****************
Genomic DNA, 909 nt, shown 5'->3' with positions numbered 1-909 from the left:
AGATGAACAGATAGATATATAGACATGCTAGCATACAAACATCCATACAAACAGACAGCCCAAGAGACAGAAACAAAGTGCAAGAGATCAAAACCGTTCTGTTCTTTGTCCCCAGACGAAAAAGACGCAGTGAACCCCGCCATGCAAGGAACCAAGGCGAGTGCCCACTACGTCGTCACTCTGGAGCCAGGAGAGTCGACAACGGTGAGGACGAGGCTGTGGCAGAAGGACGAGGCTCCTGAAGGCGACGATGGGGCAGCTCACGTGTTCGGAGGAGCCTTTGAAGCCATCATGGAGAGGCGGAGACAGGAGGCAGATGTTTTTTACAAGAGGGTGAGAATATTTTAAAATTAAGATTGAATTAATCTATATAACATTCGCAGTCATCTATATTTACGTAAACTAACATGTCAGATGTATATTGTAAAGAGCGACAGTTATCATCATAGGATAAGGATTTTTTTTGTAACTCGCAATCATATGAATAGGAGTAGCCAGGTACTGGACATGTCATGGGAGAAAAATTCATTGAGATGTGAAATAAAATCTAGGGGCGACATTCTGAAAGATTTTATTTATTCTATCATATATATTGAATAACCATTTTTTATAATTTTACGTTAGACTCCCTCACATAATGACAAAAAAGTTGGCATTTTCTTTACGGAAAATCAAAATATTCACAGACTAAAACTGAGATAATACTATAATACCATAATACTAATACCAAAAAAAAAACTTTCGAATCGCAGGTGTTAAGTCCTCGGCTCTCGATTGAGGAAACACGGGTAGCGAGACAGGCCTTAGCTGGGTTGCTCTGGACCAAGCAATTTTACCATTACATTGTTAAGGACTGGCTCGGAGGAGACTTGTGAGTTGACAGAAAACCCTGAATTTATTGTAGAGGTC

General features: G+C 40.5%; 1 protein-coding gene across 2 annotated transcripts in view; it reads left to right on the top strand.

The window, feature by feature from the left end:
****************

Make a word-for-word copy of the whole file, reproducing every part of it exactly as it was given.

Genomic DNA, 909 nt, shown 5'->3' with positions numbered 1-909 from the left:
AGATGAACAGATAGATATATAGACATGCTAGCATACAAACATCCATACAAACAGACAGCCCAAGAGACAGAAACAAAGTGCAAGAGATCAAAACCGTTCTGTTCTTTGTCCCCAGACGAAAAAGACGCAGTGAACCCCGCCATGCAAGGAACCAAGGCGAGTGCCCACTACGTCGTCACTCTGGAGCCAGGAGAGTCGACAACGGTGAGGACGAGGCTGTGGCAGAAGGACGAGGCTCCTGAAGGCGACGATGGGGCAGCTCACGTGTTCGGAGGAGCCTTTGAAGCCATCATGGAGAGGCGGAGACAGGAGGCAGATGTTTTTTACAAGAGGGTGAGAATATTTTAAAATTAAGATTGAATTAATCTATATAACATTCGCAGTCATCTATATTTACGTAAACTAACATGTCAGATGTATATTGTAAAGAGCGACAGTTATCATCATAGGATAAGGATTTTTTTTGTAACTCGCAATCATATGAATAGGAGTAGCCAGGTACTGGACATGTCATGGGAGAAAAATTCATTGAGATGTGAAATAAAATCTAGGGGCGACATTCTGAAAGATTTTATTTATTCTATCATATATATTGAATAACCATTTTTTATAATTTTACGTTAGACTCCCTCACATAATGACAAAAAAGTTGGCATTTTCTTTACGGAAAATCAAAATATTCACAGACTAAAACTGAGATAATACTATAATACCATAATACTAATACCAAAAAAAAAACTTTCGAATCGCAGGTGTTAAGTCCTCGGCTCTCGATTGAGGAAACACGGGTAGCGAGACAGGCCTTAGCTGGGTTGCTCTGGACCAAGCAATTTTACCATTACATTGTTAAGGACTGGCTCGGAGGAGACTTGTGAGTTGACAGAAAACCCTGAATTTATTGTAGAGGTC

General features: G+C 40.5%; 1 protein-coding gene across 2 annotated transcripts in view; it reads left to right on the top strand.

The window, feature by feature from the left end: